Small crowds - at least for Melburnians - and rather flippant comments by various media suggests the ICC Super Series is yet to gain any real credibility and, honestly, why should it?
Cricket fixtures that stir emotion and draw in enthusiastic and partisan support have always been held between traditional foes - India vs Pakistan, England vs Australia, New Zealand vs Australia, India vs Australia - well, anyone versus Australia, really. Except, of course, when you throw them all together.
For real support, it's essential for the follower to feel an affinity with one or other of the teams and a feeling that victory matters.
You could argue that with the prize money up for grabs, personal pride and a substantial number of the Australians on trial or face-saving duty, the result matters to the players. Let's face it, any contest between competitive people should be hard fought.
But for the world to embrace this contest, cricket must be the winner. Cliche, I know, but cliches are often based on reality.
The first game was disappointing and damaged the concept. The crowd was disappointing, the pitch below par, the Australians under-strength and the World XI pathetic - our Dan [Vettori] excluded.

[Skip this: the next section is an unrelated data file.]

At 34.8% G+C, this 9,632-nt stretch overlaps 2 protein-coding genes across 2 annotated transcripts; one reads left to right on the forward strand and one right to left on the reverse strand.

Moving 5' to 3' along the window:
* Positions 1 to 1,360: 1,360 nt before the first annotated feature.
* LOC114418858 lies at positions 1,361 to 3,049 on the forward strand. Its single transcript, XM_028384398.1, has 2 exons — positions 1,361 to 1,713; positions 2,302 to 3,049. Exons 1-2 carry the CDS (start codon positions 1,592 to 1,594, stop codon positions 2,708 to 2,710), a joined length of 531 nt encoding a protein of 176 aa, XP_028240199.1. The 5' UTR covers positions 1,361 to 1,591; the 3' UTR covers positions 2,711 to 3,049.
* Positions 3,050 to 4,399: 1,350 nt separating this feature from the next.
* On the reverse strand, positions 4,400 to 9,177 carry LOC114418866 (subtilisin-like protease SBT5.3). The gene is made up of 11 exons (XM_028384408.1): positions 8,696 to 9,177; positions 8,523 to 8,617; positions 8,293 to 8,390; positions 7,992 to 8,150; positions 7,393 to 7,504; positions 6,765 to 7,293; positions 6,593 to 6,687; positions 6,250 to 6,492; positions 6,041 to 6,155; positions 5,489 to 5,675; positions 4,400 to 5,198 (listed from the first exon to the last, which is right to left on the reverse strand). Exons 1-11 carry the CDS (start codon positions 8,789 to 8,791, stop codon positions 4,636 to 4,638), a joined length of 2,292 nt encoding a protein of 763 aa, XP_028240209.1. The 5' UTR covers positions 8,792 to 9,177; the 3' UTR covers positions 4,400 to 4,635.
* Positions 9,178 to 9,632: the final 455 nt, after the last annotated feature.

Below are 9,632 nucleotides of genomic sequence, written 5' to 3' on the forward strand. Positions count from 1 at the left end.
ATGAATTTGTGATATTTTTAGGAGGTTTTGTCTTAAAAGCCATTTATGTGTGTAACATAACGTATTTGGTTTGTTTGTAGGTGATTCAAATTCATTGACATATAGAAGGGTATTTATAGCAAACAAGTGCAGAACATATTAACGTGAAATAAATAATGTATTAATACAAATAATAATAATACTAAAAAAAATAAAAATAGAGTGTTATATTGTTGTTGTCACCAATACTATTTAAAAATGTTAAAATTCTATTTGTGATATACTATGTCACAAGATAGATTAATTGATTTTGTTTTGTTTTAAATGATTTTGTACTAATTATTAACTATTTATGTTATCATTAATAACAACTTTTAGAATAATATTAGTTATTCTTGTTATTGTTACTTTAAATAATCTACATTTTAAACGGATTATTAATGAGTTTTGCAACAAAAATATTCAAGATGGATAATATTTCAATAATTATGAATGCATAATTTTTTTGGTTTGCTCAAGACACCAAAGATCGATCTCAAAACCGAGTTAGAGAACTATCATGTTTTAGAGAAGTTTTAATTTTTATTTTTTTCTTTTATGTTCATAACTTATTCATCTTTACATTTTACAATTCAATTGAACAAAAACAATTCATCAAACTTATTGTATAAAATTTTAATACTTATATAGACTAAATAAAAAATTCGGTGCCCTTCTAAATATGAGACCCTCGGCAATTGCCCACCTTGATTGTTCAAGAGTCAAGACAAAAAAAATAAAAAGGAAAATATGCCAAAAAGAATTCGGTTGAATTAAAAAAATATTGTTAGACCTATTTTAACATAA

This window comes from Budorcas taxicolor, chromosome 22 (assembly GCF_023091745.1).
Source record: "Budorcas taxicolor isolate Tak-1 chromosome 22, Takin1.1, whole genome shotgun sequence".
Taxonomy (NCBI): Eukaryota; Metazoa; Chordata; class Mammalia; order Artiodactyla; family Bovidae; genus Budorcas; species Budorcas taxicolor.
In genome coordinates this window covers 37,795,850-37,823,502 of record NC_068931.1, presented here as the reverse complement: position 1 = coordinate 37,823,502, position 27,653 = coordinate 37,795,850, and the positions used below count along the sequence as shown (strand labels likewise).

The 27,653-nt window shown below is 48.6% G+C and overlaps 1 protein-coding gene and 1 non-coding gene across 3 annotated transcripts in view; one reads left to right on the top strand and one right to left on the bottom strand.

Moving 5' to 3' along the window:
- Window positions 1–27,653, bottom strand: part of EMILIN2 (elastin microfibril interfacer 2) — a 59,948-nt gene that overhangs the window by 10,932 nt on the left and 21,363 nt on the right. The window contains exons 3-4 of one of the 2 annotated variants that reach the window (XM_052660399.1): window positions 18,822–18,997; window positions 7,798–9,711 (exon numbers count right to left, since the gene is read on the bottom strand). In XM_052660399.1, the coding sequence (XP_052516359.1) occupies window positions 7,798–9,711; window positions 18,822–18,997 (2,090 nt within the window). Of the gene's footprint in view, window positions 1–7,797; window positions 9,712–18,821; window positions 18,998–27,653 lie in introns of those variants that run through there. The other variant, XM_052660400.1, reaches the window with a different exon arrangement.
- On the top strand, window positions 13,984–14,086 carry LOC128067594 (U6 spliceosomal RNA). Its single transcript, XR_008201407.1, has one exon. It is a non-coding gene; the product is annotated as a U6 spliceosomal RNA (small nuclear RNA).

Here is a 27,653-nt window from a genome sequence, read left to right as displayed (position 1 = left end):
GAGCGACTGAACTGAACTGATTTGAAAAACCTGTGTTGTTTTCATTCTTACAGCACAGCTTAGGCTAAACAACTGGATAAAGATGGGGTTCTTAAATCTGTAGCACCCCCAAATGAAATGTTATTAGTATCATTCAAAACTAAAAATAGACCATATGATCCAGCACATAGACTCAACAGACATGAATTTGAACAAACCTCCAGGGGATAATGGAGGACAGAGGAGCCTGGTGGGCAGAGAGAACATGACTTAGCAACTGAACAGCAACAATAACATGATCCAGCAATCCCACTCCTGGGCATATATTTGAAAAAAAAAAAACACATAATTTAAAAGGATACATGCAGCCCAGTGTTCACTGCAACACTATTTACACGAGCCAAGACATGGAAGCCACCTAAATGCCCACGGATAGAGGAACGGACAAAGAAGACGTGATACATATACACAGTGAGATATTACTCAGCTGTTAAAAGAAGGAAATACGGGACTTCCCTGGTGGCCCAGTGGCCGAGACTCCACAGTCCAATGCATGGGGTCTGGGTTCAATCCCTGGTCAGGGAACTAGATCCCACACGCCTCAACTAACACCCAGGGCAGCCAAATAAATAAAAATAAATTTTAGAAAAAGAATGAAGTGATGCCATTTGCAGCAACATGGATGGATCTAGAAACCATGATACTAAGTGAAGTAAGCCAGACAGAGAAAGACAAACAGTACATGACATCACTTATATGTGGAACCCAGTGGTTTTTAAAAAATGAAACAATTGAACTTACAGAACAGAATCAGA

However, Friday night's game went a long way to silencing the cynics. World class cricketers did world class things and, for this concept to thrive, that is what must happen.
The peripherals that surround these games will ensure it is never any more than a cricket exhibition.
The trialling of new rules, selection of players like Shoaib Akhtar - who at present is no more to cricket than a long driver is to golf - and the sight of World XI players chuckling away at fielding lapses ensure this. However, if these players are able to deliver a worthy spectacle, what is wrong with that?
This is a good concept for the promotion of cricket but for its ongoing continuity as an annual fixture there are prerequisites that generate spectator and viewing volume. The second game of the series exhibited more of these qualities. Big runs were scored through big shots by big shots. This was possible via a quality surface and player buy-in.
The home players will always want victory; the challenge is to motivate the World XI players. It does nothing for the credibility of the concept when the best ensemble of cricketers available from nine countries gets hammered by some rag-tag locals.
To make the result matter the locals need to be underdogs who win by playing above themselves.By Mark Richardson Email Mark